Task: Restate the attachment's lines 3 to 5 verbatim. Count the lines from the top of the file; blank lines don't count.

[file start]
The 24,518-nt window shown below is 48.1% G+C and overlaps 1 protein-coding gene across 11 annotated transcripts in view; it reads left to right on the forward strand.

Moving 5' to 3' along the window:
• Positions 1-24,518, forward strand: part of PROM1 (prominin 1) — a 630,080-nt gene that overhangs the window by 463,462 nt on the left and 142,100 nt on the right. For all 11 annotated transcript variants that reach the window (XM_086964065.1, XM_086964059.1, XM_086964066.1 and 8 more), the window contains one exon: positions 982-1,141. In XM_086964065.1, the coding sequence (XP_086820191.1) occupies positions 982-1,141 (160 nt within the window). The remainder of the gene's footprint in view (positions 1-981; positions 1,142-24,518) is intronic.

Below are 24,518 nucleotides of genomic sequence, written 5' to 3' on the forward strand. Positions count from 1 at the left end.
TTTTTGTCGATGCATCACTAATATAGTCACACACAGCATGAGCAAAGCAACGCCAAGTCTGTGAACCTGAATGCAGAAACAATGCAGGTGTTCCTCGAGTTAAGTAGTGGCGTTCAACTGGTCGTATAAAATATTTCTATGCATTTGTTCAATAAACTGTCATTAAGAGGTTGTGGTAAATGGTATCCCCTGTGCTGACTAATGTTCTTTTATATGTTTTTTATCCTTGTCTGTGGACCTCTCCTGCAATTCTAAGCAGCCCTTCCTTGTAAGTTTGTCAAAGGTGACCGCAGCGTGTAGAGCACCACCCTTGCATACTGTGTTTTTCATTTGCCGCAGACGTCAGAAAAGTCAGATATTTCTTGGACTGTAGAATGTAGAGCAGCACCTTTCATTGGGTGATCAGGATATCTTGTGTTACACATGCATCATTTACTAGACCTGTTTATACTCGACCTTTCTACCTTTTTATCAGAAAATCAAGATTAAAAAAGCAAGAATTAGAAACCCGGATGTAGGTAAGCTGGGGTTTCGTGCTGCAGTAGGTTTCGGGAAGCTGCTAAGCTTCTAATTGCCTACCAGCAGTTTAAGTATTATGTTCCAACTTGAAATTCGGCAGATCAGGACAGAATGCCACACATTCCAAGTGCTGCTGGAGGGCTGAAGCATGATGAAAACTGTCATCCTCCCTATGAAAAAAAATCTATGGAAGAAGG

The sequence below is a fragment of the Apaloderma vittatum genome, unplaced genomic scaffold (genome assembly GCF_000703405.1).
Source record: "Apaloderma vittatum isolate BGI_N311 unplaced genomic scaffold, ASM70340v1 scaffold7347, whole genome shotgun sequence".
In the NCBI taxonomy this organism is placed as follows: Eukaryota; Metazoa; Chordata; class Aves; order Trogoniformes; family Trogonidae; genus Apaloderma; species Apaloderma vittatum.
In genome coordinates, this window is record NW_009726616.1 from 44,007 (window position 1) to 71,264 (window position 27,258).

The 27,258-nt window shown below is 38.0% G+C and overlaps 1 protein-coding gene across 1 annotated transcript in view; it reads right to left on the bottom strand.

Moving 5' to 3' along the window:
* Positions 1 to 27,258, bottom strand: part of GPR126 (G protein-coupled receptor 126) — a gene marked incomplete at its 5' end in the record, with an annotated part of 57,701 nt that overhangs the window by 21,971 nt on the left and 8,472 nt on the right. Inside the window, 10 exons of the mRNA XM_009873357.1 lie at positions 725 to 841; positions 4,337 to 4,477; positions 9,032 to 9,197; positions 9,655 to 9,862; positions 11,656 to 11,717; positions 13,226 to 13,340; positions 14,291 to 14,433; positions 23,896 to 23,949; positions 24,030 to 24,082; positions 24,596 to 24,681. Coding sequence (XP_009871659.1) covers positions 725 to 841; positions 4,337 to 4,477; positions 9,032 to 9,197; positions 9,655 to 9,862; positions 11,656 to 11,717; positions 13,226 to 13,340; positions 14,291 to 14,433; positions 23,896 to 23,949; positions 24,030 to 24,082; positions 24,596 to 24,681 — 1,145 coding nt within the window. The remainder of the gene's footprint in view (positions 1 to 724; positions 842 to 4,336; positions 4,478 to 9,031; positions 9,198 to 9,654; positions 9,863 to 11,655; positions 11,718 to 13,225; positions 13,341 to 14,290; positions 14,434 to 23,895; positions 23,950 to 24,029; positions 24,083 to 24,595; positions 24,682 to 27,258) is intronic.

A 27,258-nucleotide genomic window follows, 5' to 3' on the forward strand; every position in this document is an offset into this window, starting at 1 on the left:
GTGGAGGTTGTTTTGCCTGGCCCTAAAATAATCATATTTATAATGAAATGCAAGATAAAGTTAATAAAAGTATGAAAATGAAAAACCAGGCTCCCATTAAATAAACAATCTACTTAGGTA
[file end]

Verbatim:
• Positions 1-24,518, forward strand: part of PROM1 (prominin 1) — a 630,080-nt gene that overhangs the window by 463,462 nt on the left and 142,100 nt on the right. For all 11 annotated transcript variants that reach the window (XM_086964065.1, XM_086964059.1, XM_086964066.1 and 8 more), the window contains one exon: positions 982-1,141. In XM_086964065.1, the coding sequence (XP_086820191.1) occupies positions 982-1,141 (160 nt within the window). The remainder of the gene's footprint in view (positions 1-981; positions 1,142-24,518) is intronic.

Below are 24,518 nucleotides of genomic sequence, written 5' to 3' on the forward strand. Positions count from 1 at the left end.
TTTTTGTCGATGCATCACTAATATAGTCACACACAGCATGAGCAAAGCAACGCCAAGTCTGTGAACCTGAATGCAGAAACAATGCAGGTGTTCCTCGAGTTAAGTAGTGGCGTTCAACTGGTCGTATAAAATATTTCTATGCATTTGTTCAATAAACTGTCATTAAGAGGTTGTGGTAAATGGTATCCCCTGTGCTGACTAATGTTCTTTTATATGTTTTTTATCCTTGTCTGTGGACCTCTCCTGCAATTCTAAGCAGCCCTTCCTTGTAAGTTTGTCAAAGGTGACCGCAGCGTGTAGAGCACCACCCTTGCATACTGTGTTTTTCATTTGCCGCAGACGTCAGAAAAGTCAGATATTTCTTGGACTGTAGAATGTAGAGCAGCACCTTTCATTGGGTGATCAGGATATCTTGTGTTACACATGCATCATTTACTAGACCTGTTTATACTCGACCTTTCTACCTTTTTATCAGAAAATCAAGATTAAAAAAGCAAGAATTAGAAACCCGGATGTAGGTAAGCTGGGGTTTCGTGCTGCAGTAGGTTTCGGGAAGCTGCTAAGCTTCTAATTGCCTACCAGCAGTTTAAGTATTATGTTCCAACTTGAAATTCGGCAGATCAGGACAGAATGCCACACATTCCAAGTGCTGCTGGAGGGCTGAAGCATGATGAAAACTGTCATCCTCCCTATGAAAAAAAATCTATGGAAGAAGG